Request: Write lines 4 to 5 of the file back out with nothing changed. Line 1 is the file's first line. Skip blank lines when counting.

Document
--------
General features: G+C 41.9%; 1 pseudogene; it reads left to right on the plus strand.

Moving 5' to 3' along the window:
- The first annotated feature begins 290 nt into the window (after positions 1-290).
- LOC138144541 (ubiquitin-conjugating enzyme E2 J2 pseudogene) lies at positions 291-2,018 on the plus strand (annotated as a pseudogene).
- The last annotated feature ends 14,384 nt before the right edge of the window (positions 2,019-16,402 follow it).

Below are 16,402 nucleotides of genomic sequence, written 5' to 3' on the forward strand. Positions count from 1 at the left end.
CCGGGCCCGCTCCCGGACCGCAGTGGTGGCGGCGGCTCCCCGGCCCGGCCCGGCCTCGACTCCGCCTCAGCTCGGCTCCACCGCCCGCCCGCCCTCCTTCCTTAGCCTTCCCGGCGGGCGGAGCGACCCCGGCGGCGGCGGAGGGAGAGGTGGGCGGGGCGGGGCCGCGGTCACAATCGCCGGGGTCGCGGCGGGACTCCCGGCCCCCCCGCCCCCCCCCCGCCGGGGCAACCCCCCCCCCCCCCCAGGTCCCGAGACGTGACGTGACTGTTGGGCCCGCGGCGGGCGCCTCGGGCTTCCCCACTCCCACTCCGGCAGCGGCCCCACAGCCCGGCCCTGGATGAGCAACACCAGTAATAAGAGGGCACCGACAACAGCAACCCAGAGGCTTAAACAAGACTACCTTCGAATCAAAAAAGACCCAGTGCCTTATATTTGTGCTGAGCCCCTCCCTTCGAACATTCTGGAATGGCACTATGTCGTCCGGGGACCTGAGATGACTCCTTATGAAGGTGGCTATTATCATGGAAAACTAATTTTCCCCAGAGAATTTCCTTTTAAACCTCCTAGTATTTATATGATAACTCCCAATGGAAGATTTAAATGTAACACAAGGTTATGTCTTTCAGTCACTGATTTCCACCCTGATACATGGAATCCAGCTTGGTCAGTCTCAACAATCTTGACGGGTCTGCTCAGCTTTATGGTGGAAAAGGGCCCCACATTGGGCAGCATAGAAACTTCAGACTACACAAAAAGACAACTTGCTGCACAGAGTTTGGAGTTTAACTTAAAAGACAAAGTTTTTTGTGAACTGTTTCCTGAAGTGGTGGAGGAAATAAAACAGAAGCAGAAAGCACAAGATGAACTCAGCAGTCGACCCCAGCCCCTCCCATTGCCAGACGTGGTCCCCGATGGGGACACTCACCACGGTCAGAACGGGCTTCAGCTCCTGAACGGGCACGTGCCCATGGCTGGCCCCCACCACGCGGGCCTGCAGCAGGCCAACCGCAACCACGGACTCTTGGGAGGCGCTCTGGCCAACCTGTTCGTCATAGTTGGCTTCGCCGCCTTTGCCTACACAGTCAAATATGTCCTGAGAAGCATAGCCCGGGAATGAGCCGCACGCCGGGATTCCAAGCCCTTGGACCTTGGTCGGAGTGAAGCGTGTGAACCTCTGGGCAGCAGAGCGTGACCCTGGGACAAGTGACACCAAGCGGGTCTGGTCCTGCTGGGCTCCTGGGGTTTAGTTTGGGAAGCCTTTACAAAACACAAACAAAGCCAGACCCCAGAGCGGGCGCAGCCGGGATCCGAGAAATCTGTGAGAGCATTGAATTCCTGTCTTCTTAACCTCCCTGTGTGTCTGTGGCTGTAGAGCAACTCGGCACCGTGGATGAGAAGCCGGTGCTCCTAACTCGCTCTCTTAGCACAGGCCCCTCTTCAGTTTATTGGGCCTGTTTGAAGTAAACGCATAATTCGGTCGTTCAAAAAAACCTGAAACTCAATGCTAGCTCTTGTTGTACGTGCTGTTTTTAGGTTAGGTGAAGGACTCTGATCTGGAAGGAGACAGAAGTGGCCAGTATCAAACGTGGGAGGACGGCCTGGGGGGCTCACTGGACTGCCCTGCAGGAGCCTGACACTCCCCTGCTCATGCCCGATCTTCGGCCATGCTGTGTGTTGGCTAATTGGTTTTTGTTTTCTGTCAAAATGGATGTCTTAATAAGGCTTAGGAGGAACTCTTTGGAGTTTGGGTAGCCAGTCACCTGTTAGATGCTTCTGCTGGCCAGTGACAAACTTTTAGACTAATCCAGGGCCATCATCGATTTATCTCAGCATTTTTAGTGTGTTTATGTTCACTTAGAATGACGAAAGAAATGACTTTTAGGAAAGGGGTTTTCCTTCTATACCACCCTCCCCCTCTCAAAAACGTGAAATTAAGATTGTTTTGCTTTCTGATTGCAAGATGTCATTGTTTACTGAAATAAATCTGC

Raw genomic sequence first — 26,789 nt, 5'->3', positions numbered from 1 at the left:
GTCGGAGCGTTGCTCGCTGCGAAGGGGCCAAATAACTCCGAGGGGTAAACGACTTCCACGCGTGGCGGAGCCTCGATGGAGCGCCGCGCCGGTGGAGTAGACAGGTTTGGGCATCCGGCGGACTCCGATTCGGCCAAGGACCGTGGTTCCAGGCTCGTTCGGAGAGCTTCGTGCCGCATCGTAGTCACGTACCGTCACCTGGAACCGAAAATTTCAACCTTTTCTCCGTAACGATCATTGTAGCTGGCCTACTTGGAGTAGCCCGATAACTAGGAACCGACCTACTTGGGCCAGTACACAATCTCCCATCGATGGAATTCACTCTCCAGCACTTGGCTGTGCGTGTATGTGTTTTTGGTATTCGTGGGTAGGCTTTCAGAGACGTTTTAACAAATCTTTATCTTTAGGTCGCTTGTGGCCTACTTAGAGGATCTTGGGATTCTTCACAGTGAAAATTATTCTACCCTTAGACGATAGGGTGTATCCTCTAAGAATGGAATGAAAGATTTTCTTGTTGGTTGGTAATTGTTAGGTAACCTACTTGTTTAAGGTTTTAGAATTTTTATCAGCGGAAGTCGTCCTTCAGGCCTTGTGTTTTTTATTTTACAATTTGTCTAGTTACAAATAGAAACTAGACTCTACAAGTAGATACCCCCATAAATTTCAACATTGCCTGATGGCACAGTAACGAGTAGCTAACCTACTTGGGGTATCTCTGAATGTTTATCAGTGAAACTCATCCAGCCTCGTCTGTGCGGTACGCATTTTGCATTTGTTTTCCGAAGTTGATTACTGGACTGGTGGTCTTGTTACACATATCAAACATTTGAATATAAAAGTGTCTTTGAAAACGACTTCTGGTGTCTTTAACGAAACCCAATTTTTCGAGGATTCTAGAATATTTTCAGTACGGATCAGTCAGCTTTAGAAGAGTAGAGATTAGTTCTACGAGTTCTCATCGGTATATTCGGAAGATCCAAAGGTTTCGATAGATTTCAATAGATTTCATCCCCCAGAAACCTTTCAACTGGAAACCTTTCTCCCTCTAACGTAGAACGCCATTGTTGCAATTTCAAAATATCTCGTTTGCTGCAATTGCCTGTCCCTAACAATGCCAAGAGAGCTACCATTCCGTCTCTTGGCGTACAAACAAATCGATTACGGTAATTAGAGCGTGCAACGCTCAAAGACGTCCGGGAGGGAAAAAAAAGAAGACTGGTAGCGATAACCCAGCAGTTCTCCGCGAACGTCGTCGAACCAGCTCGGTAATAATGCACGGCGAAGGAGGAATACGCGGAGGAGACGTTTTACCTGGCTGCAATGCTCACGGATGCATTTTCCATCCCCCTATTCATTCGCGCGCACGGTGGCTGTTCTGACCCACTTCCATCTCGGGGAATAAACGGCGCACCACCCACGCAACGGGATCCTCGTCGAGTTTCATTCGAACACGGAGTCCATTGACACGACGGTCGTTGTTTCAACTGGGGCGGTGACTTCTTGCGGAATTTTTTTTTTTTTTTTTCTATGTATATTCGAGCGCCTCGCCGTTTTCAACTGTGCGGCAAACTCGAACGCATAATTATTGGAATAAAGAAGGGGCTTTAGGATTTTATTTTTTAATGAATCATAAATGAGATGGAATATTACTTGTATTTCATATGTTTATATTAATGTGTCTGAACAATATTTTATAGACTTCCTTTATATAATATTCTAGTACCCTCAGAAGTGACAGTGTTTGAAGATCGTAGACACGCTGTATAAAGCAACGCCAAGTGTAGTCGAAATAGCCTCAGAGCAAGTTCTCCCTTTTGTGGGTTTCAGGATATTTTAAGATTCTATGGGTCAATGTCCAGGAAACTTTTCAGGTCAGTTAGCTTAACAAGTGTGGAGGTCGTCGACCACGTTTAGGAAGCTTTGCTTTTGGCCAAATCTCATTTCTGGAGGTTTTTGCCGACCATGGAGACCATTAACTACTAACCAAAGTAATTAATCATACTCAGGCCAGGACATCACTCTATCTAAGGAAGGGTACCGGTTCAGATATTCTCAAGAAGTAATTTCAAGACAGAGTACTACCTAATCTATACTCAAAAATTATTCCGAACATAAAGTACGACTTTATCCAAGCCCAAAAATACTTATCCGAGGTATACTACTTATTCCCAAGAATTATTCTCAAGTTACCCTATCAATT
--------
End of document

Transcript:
- LOC138144541 (ubiquitin-conjugating enzyme E2 J2 pseudogene) lies at positions 291-2,018 on the plus strand (annotated as a pseudogene).
- The last annotated feature ends 14,384 nt before the right edge of the window (positions 2,019-16,402 follow it).